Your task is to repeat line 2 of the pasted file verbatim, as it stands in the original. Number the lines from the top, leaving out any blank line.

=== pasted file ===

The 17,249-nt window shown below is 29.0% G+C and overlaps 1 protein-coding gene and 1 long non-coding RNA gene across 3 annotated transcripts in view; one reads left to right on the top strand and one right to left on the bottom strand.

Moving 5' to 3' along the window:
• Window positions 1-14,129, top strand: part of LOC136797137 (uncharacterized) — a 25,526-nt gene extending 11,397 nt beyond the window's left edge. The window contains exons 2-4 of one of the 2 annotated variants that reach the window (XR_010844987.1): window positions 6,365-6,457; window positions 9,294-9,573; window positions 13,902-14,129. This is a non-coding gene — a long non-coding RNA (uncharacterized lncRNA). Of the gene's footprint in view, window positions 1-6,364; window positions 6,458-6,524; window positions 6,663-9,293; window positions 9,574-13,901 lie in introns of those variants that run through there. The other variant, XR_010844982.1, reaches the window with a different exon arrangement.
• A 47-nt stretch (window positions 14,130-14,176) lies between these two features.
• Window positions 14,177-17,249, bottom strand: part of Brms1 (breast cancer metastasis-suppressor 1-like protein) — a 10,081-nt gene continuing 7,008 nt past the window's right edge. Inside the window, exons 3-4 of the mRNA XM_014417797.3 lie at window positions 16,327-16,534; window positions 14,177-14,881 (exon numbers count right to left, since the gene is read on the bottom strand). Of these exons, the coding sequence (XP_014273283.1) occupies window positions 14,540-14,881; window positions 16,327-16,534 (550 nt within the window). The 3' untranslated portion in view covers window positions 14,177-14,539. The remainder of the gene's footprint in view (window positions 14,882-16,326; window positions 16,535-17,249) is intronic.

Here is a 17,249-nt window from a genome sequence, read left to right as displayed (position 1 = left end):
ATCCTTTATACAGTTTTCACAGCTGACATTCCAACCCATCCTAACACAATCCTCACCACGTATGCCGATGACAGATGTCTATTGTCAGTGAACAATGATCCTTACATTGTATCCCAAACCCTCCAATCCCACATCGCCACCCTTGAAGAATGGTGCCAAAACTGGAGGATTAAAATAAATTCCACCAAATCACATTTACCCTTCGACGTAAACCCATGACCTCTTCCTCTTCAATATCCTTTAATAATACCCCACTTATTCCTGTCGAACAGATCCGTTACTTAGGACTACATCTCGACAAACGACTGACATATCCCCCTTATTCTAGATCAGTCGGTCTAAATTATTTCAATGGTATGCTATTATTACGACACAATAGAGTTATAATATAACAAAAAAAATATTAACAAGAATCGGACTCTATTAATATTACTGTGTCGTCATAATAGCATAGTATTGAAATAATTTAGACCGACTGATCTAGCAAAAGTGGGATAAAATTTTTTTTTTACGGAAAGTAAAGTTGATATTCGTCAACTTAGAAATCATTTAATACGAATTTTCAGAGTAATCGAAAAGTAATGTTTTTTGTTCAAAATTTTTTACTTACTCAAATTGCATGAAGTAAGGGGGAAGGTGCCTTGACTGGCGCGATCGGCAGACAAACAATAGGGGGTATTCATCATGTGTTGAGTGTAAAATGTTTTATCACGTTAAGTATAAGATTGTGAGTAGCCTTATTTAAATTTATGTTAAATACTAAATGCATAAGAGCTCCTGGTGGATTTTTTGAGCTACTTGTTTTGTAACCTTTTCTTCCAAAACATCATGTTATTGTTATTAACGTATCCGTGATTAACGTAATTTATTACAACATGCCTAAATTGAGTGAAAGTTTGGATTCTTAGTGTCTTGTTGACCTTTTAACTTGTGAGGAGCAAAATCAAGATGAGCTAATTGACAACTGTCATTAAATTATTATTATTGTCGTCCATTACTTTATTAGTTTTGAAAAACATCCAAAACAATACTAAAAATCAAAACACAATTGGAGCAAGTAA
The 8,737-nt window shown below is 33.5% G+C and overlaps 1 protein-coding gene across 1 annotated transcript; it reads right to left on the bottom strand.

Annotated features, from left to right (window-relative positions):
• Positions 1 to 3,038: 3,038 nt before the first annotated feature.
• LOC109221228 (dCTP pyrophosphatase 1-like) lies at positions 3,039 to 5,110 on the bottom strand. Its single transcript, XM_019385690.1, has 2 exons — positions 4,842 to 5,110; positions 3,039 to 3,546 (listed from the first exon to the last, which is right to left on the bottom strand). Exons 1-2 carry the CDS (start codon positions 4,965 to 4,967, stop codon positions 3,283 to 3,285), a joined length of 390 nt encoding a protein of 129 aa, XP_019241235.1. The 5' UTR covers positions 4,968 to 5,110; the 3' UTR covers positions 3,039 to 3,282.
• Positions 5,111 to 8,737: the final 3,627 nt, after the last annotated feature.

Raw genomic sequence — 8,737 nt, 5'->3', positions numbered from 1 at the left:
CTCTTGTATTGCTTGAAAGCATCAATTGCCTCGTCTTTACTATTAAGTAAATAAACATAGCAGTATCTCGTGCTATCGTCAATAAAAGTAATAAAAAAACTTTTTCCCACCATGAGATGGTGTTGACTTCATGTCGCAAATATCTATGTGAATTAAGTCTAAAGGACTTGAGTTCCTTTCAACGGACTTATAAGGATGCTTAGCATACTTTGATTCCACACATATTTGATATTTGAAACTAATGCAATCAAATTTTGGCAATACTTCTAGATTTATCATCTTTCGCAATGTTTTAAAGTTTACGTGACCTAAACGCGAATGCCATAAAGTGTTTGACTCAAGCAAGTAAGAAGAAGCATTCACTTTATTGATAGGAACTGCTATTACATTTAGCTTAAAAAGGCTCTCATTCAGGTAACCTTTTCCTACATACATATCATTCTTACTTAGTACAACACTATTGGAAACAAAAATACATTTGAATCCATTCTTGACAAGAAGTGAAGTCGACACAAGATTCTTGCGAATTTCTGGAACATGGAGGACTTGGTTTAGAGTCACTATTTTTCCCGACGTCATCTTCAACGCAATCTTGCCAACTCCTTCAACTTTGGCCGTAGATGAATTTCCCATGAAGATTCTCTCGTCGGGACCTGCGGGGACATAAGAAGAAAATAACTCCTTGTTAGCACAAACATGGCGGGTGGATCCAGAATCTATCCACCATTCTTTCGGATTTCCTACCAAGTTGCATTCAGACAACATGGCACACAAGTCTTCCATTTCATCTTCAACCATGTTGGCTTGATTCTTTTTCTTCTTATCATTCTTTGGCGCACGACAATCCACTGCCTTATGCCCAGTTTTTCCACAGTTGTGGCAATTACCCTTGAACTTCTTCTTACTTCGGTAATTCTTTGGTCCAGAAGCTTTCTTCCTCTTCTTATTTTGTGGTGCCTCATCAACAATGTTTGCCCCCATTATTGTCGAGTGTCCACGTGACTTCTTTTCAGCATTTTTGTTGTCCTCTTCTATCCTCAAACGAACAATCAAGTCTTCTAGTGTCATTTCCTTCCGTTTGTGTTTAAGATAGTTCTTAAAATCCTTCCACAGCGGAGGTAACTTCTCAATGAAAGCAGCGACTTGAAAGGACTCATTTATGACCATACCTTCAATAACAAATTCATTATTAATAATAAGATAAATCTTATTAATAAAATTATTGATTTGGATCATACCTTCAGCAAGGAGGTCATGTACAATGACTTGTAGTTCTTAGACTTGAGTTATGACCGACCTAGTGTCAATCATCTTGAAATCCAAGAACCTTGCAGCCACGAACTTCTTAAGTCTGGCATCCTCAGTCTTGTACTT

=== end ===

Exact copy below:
Moving 5' to 3' along the window: